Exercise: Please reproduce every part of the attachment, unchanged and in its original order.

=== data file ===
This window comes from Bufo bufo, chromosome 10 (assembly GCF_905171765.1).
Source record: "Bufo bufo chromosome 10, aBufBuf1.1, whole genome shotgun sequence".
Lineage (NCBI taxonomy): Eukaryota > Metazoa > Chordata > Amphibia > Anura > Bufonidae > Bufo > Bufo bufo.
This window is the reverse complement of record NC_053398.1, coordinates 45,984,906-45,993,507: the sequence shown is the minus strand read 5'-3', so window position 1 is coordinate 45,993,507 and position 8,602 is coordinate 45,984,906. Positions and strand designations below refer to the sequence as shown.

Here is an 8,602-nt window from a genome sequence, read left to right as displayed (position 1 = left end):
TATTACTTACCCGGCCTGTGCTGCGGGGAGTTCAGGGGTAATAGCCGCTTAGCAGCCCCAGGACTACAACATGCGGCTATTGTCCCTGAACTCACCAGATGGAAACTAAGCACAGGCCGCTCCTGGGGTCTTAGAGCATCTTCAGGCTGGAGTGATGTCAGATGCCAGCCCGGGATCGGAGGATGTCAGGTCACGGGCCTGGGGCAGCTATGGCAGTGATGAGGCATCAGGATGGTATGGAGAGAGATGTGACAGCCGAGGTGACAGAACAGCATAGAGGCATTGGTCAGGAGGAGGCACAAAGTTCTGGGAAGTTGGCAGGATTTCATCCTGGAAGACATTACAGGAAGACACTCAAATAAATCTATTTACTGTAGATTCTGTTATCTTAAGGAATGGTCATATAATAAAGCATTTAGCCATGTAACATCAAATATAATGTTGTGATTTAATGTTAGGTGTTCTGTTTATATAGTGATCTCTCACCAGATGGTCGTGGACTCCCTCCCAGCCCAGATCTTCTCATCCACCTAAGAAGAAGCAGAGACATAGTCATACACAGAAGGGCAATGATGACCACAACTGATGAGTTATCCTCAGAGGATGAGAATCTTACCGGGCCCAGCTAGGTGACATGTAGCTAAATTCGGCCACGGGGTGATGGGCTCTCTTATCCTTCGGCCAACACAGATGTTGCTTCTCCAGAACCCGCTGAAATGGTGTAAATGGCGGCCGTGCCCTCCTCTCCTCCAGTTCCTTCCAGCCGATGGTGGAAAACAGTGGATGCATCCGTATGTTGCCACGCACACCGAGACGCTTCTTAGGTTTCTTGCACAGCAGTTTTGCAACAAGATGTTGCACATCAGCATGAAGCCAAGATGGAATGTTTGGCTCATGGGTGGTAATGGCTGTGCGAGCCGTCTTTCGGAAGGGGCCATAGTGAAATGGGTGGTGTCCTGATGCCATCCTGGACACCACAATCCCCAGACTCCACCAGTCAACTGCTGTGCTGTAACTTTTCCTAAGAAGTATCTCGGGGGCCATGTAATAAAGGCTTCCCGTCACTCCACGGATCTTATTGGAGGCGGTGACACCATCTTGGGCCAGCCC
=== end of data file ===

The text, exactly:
This window comes from Bufo bufo, chromosome 10 (assembly GCF_905171765.1).
Source record: "Bufo bufo chromosome 10, aBufBuf1.1, whole genome shotgun sequence".
Lineage (NCBI taxonomy): Eukaryota > Metazoa > Chordata > Amphibia > Anura > Bufonidae > Bufo > Bufo bufo.
This window is the reverse complement of record NC_053398.1, coordinates 45,984,906-45,993,507: the sequence shown is the minus strand read 5'-3', so window position 1 is coordinate 45,993,507 and position 8,602 is coordinate 45,984,906. Positions and strand designations below refer to the sequence as shown.

Here is an 8,602-nt window from a genome sequence, read left to right as displayed (position 1 = left end):
TATTACTTACCCGGCCTGTGCTGCGGGGAGTTCAGGGGTAATAGCCGCTTAGCAGCCCCAGGACTACAACATGCGGCTATTGTCCCTGAACTCACCAGATGGAAACTAAGCACAGGCCGCTCCTGGGGTCTTAGAGCATCTTCAGGCTGGAGTGATGTCAGATGCCAGCCCGGGATCGGAGGATGTCAGGTCACGGGCCTGGGGCAGCTATGGCAGTGATGAGGCATCAGGATGGTATGGAGAGAGATGTGACAGCCGAGGTGACAGAACAGCATAGAGGCATTGGTCAGGAGGAGGCACAAAGTTCTGGGAAGTTGGCAGGATTTCATCCTGGAAGACATTACAGGAAGACACTCAAATAAATCTATTTACTGTAGATTCTGTTATCTTAAGGAATGGTCATATAATAAAGCATTTAGCCATGTAACATCAAATATAATGTTGTGATTTAATGTTAGGTGTTCTGTTTATATAGTGATCTCTCACCAGATGGTCGTGGACTCCCTCCCAGCCCAGATCTTCTCATCCACCTAAGAAGAAGCAGAGACATAGTCATACACAGAAGGGCAATGATGACCACAACTGATGAGTTATCCTCAGAGGATGAGAATCTTACCGGGCCCAGCTAGGTGACATGTAGCTAAATTCGGCCACGGGGTGATGGGCTCTCTTATCCTTCGGCCAACACAGATGTTGCTTCTCCAGAACCCGCTGAAATGGTGTAAATGGCGGCCGTGCCCTCCTCTCCTCCAGTTCCTTCCAGCCGATGGTGGAAAACAGTGGATGCATCCGTATGTTGCCACGCACACCGAGACGCTTCTTAGGTTTCTTGCACAGCAGTTTTGCAACAAGATGTTGCACATCAGCATGAAGCCAAGATGGAATGTTTGGCTCATGGGTGGTAATGGCTGTGCGAGCCGTCTTTCGGAAGGGGCCATAGTGAAATGGGTGGTGTCCTGATGCCATCCTGGACACCACAATCCCCAGACTCCACCAGTCAACTGCTGTGCTGTAACTTTTCCTAAGAAGTATCTCGGGGGCCATGTAATAAAGGCTTCCCGTCACTCCACGGATCTTATTGGAGGCGGTGACACCATCTTGGGCCAGCCC